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Study of semantic segmentation applications for autonomous vehicles

Sanchez-Escalonilla Plaza, Santiago (2019) Study of semantic segmentation applications for autonomous vehicles.

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Abstract:Autonomous Vehicles are machines capable of navigating the environment without human intervention. Such an interaction with the environment requires of a system that provides the vehicle with accurate information about the surroundings, this is called scene understanding. Scene understanding includes obtention, processing and analysis of data. There are different ways of obtaining information from the environment although the most common one is through the use of cameras. Cameras can obtain visual information of the surroundings in the same way humans do. There are different techniques that allow the user to learn from its composition depending on the final goal and the required level of accuracy. Some of the applications of these techniques are: image classification, object detection, object tracking or semantic image segmentation. Semantic image segmentation provides insight about the composition of the image in the highest possible detail. It consists on the pixel-label classification of the image. Semantic image segmentation can be very useful for navigation scenarios, allowing to create an accurate representation of the environment. Classical Computer Vision provides the necessary tools to achieve any of the previously mentioned applications, however these tools are very rigid and limited against variations of external and internal parameters (illumination, occlusion, depth, camera resolution, disturbances or noise). Using Deep Learning for computer vision applications has proved to be key for applications working in dynamic environment conditions. There are different Deep Learning models designed to achieve semantic image segmentation ([1], [2], [3]). Unfortunately, the segmentation obtained after applying these methods differ from the ideal expected case (figure 1.3). In the best of the cases obtaining a partial object segmentation but in the worst completely missing the target. There are two different approaches valid for the semantic video segmentation. The first one consists on the direct application of semantic image segmentation models in a frame-by-frame basis. However, this approach often leads to inconsistent results and the appearance of a ’flickery’ effect due to the frames rapidly changing conditions. The second approach is to design specific tools for the analysis of videos, extracting the temporal context and using it for the current frame segmentation. This thesis focus on the last one. To do so, this thesis has defined three particular research questions. What is the current stateof-the-art for semantic image segmentation? How to extend semantic-image-segmentation models for the analysis of sequences? and What kind of mechanicsms can be applied to reduce the number of false classifications? The result for the first research question selected DeepLabv3 [4] (pretrained on Cityscapes [5]) as the state-of-the-art and the baseline model for this study due to its high accuracy on urbanscenarios. The last two research questions are answered together on the design of an extension algorithm that can be applied to semantic image segmentation models for the analysis of sequences. Two different approaches were the outcome of this study, an approach that combines the baseline segmentation of neighbouring frames (Image Buffer) and a different approach that modifies the segmentation probabilities and afterwards establishes a relation between frames (Attention Module). Later, each method was evaluated using two metrics chosen to determine the temporal consistency of the segmentation. As a result, both of the suggested extensions improve the consistency of the segmentation overtime (chapter 5), in some cases helping on the segmentation of objects difficult to detect for the baseline model. On the other hand, these combinations also reduce the accuracy of the segmentation due to the increase of false positive classifications.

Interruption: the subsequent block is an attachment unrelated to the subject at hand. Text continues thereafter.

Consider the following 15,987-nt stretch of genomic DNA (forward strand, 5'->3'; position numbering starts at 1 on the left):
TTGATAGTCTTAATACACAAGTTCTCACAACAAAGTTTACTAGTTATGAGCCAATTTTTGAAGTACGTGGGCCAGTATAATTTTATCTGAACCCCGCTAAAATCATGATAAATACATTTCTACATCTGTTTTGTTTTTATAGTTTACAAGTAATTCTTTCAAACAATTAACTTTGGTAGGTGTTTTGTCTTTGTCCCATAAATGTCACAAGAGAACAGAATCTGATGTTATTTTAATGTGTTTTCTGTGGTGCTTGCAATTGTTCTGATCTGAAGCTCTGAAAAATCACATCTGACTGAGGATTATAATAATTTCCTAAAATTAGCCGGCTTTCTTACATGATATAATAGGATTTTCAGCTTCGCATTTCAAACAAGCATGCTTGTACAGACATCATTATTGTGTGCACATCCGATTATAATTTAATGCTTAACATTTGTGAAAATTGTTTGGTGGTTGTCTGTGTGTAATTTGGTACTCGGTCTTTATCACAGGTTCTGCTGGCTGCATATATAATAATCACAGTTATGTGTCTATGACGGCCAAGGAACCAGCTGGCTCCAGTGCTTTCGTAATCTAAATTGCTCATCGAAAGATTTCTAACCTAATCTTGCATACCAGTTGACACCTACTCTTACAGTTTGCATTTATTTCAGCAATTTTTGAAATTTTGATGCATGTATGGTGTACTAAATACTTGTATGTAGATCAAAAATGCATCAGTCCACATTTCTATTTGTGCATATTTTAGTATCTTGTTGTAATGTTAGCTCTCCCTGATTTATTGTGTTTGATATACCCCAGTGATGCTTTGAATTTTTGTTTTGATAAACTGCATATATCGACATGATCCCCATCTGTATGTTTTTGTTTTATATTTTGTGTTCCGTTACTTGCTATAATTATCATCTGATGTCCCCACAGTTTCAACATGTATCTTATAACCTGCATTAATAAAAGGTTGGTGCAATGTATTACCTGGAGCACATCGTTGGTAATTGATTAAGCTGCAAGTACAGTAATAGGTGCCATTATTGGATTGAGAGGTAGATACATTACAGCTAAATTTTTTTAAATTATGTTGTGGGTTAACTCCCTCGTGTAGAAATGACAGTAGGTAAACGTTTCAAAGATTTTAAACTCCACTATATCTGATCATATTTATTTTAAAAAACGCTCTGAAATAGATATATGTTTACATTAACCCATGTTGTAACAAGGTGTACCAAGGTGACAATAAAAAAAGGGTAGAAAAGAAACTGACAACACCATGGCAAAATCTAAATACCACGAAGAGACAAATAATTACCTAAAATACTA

Item Type:Essay (Master)
Faculty:EEMCS: Electrical Engineering, Mathematics and Computer Science
Subject:50 technical science in general
Programme:Systems and Control MSc (60359)
Link to this item:http://purl.utwente.nl/essays/79787
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